What the blazes are you talking about re the Science Committee? The Congress doesn’t decide what the science goals are. It does have to provide funding, and it decides whether or not various projects are working well or not.

    Have you read the Constitution? Do you realize that Congress has to appropriate funds? It isn’t just an automatic fraction of tax revenues!


  • Anonymous

    Back to the Iran Nonproliferation Act…

    The really interesting behind-the-scenes story is that because Russia has been bearing all of the crew transfer and cargo delivery burden for the past two years, they are telling NASA not to expect an available crew transfer seat on Soyuz 10, which launches in April 2005.

    In effect they are telling NASA that if it wants a crewperson at ISS starting in April 2005, not April 2006, that the Shuttle will have to return to flight.

    That sounds like “schedule pressure” to me.

  • Mark Zinthefer

    It also sounds to me like Russia is just sick of doing all the work and is almost pressuring the Americans to spend some of their fretting-time on getting humans back into space (or at least orbit).

  • John Malkin

    Bill Parsons said his team will not succumb to deadline or schedule pressure. This is a milestone-driven schedule.

    It would be interesting to know if there is any pressure within NASA on the launch date. O’Keefe job as NASA administrator would be to create a wall between spaceflight operations and external influences. After the partners meeting there was no indication that there was a problem in Russia continuing to assist NASA. However NASA did agree to 5 to 6 personnel on ISS but 2006. This would indicate some expectation to buy Soyuz services. ESA will be assisting in re-supply shortly so NASA will not be dependent on Progress ships.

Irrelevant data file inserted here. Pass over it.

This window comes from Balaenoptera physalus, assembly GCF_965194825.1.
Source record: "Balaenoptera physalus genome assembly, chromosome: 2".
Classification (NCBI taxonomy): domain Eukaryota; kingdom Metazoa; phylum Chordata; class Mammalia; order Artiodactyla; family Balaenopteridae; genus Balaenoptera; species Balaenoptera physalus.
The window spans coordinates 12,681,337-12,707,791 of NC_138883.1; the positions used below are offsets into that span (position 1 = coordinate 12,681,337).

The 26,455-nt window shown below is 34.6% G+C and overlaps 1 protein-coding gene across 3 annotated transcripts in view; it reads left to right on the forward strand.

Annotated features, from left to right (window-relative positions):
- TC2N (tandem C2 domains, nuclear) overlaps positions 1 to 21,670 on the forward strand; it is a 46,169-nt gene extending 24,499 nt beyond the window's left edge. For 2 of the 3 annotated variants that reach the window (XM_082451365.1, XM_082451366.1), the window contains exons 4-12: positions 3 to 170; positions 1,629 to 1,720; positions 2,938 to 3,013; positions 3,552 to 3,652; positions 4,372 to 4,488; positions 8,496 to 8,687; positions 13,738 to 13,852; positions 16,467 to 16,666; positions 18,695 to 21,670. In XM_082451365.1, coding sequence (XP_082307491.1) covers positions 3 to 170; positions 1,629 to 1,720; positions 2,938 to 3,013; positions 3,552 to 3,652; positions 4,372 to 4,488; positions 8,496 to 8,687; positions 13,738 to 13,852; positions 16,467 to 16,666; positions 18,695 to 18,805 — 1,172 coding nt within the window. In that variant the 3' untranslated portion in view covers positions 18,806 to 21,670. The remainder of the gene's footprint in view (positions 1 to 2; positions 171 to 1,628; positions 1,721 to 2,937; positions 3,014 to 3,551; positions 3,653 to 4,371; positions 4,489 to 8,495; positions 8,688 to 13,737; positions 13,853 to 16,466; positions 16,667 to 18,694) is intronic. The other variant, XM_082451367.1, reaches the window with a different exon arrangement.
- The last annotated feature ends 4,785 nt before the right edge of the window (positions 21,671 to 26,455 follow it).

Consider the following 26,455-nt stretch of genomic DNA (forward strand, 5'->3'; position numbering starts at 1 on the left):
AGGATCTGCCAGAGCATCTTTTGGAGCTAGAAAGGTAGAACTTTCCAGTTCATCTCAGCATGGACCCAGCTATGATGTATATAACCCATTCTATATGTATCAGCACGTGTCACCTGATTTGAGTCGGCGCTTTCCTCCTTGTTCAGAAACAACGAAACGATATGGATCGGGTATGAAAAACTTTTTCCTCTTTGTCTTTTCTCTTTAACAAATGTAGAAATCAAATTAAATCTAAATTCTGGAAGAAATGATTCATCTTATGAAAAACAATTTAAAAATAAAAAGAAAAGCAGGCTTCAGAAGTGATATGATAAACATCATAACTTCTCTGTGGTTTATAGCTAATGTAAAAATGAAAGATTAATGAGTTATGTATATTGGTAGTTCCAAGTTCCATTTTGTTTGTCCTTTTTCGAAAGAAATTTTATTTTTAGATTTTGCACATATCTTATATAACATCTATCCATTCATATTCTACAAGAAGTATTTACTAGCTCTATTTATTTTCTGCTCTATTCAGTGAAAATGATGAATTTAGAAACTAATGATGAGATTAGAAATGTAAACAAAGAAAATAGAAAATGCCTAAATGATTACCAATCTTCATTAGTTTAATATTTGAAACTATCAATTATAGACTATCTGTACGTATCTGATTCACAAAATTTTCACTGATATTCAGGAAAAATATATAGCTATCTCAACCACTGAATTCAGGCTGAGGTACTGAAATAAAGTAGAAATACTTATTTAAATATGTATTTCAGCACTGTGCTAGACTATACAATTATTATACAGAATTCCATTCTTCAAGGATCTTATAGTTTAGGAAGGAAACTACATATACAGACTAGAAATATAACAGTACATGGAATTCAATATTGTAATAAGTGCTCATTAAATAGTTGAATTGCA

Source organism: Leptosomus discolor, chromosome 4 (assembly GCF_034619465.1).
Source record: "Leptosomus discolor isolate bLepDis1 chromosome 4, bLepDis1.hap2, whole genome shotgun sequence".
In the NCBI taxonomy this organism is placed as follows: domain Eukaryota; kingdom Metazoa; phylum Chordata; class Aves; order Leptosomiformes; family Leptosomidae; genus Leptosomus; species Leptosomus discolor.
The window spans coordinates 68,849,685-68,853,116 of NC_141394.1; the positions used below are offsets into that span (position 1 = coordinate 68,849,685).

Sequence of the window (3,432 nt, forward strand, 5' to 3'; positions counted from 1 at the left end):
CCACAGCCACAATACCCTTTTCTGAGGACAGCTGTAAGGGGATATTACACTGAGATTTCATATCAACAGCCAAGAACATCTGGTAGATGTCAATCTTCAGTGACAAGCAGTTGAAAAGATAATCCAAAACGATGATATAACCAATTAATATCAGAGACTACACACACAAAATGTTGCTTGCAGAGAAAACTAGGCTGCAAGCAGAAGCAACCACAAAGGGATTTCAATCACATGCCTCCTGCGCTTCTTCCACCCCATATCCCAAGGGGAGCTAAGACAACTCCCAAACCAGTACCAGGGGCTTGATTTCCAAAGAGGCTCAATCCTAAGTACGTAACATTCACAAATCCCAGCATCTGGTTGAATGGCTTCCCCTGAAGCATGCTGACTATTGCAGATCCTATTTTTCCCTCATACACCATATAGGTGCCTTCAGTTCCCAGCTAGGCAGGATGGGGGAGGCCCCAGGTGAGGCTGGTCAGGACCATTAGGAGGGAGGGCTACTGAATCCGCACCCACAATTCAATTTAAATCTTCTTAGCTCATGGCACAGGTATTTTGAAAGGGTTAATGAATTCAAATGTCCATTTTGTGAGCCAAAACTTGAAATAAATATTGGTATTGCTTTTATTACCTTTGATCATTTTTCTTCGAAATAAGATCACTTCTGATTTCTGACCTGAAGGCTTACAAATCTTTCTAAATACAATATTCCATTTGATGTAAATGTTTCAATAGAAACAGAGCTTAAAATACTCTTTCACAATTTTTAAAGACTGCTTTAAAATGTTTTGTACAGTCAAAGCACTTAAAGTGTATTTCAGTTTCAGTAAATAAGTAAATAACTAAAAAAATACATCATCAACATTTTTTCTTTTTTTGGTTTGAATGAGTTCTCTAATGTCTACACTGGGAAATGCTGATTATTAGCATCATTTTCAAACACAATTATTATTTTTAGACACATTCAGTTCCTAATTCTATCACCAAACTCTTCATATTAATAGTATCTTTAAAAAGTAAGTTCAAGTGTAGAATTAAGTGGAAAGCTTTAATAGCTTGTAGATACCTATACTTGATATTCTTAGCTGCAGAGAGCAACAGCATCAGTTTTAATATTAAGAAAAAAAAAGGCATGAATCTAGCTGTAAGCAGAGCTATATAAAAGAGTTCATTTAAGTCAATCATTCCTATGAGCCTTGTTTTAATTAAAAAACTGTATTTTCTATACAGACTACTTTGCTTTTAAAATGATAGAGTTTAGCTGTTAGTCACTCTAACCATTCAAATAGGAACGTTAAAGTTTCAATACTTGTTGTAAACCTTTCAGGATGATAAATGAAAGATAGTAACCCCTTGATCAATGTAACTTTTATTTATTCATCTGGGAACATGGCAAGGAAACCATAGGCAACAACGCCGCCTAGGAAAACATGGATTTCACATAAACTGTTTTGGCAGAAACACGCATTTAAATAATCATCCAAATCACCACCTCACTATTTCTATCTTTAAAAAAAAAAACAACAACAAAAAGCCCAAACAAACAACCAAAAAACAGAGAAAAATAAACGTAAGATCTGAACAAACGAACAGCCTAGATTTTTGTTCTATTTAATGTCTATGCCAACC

As far as saying they won’t have a seat for an American available, this might be in retribution for NASA not wanting to extend missions to one year. In an interview with American ISS crew member, he said they would rather not be away from there family for an entire year.

  • Anonymous


    The reason the Russians proposed a one year mission was to force the issue of no American flying on the Soyuz in April 2005. They were talking about flying two paying passengers in that flight.

    The core issue is that Russia wants to force NASA to fly the Shuttle in early 2005 OR pay them to keep bearing the burden. Since the ATV will not fly until fall 2005, it does not solve NASA’s problems.

  • John Malkin

    I don’t think Russia is being that hard nose, the agreement with NASA currently expires 2006.

    Even if Russia attepts to pressure NASA to launch before ready, it is up to NASA Management to not allow it to affect flight operations.

    NASA has two outside monitoring groups so I don’t think the Shuttle program will fall victim to scheule pressures for the first few flights.

    Russia needs the money but Russia knows the US governement can’t pay directly or indirectly. I’m not worried, the US just has to work out the legal stuff which won’t happen until congress is back in session.